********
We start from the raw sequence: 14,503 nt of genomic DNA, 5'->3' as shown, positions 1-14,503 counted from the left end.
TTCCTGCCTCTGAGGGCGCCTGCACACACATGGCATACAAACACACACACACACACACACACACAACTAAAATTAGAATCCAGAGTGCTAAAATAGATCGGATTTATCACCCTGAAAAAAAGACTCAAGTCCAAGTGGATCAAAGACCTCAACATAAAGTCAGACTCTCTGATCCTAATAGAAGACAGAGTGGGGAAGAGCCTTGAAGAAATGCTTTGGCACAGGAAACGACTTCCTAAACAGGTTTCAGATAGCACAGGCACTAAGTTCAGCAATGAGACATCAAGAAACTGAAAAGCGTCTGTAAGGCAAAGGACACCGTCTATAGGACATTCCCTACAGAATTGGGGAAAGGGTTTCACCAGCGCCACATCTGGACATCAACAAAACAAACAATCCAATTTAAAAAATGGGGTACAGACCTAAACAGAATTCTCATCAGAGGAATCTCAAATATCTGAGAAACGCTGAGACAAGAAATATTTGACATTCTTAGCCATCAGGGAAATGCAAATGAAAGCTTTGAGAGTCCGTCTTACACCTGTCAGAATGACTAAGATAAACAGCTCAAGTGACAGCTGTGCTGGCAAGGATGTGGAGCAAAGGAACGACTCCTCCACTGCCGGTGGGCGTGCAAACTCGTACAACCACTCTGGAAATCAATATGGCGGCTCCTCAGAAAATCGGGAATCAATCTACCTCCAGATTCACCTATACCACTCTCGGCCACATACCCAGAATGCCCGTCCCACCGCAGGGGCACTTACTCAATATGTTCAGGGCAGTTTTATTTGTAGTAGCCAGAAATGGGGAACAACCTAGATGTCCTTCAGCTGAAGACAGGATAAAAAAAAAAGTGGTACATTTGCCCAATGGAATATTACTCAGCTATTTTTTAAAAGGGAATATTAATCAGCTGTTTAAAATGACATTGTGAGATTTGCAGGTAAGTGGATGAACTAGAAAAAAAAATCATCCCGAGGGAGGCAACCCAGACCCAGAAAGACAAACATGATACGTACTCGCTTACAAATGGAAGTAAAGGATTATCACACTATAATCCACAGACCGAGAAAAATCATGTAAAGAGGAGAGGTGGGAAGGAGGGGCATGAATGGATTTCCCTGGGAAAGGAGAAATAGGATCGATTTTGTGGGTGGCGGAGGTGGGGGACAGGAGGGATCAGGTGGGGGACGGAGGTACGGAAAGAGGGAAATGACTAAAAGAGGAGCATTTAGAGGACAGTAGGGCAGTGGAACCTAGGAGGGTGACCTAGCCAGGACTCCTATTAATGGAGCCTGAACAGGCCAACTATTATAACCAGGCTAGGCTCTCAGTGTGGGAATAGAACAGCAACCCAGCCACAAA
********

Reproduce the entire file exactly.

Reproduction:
We start from the raw sequence: 14,503 nt of genomic DNA, 5'->3' as shown, positions 1-14,503 counted from the left end.
TTCCTGCCTCTGAGGGCGCCTGCACACACATGGCATACAAACACACACACACACACACACACACAACTAAAATTAGAATCCAGAGTGCTAAAATAGATCGGATTTATCACCCTGAAAAAAAGACTCAAGTCCAAGTGGATCAAAGACCTCAACATAAAGTCAGACTCTCTGATCCTAATAGAAGACAGAGTGGGGAAGAGCCTTGAAGAAATGCTTTGGCACAGGAAACGACTTCCTAAACAGGTTTCAGATAGCACAGGCACTAAGTTCAGCAATGAGACATCAAGAAACTGAAAAGCGTCTGTAAGGCAAAGGACACCGTCTATAGGACATTCCCTACAGAATTGGGGAAAGGGTTTCACCAGCGCCACATCTGGACATCAACAAAACAAACAATCCAATTTAAAAAATGGGGTACAGACCTAAACAGAATTCTCATCAGAGGAATCTCAAATATCTGAGAAACGCTGAGACAAGAAATATTTGACATTCTTAGCCATCAGGGAAATGCAAATGAAAGCTTTGAGAGTCCGTCTTACACCTGTCAGAATGACTAAGATAAACAGCTCAAGTGACAGCTGTGCTGGCAAGGATGTGGAGCAAAGGAACGACTCCTCCACTGCCGGTGGGCGTGCAAACTCGTACAACCACTCTGGAAATCAATATGGCGGCTCCTCAGAAAATCGGGAATCAATCTACCTCCAGATTCACCTATACCACTCTCGGCCACATACCCAGAATGCCCGTCCCACCGCAGGGGCACTTACTCAATATGTTCAGGGCAGTTTTATTTGTAGTAGCCAGAAATGGGGAACAACCTAGATGTCCTTCAGCTGAAGACAGGATAAAAAAAAAAGTGGTACATTTGCCCAATGGAATATTACTCAGCTATTTTTTAAAAGGGAATATTAATCAGCTGTTTAAAATGACATTGTGAGATTTGCAGGTAAGTGGATGAACTAGAAAAAAAAATCATCCCGAGGGAGGCAACCCAGACCCAGAAAGACAAACATGATACGTACTCGCTTACAAATGGAAGTAAAGGATTATCACACTATAATCCACAGACCGAGAAAAATCATGTAAAGAGGAGAGGTGGGAAGGAGGGGCATGAATGGATTTCCCTGGGAAAGGAGAAATAGGATCGATTTTGTGGGTGGCGGAGGTGGGGGACAGGAGGGATCAGGTGGGGGACGGAGGTACGGAAAGAGGGAAATGACTAAAAGAGGAGCATTTAGAGGACAGTAGGGCAGTGGAACCTAGGAGGGTGACCTAGCCAGGACTCCTATTAATGGAGCCTGAACAGGCCAACTATTATAACCAGGCTAGGCTCTCAGTGTGGGAATAGAACAGCAACCCAGCCACAAA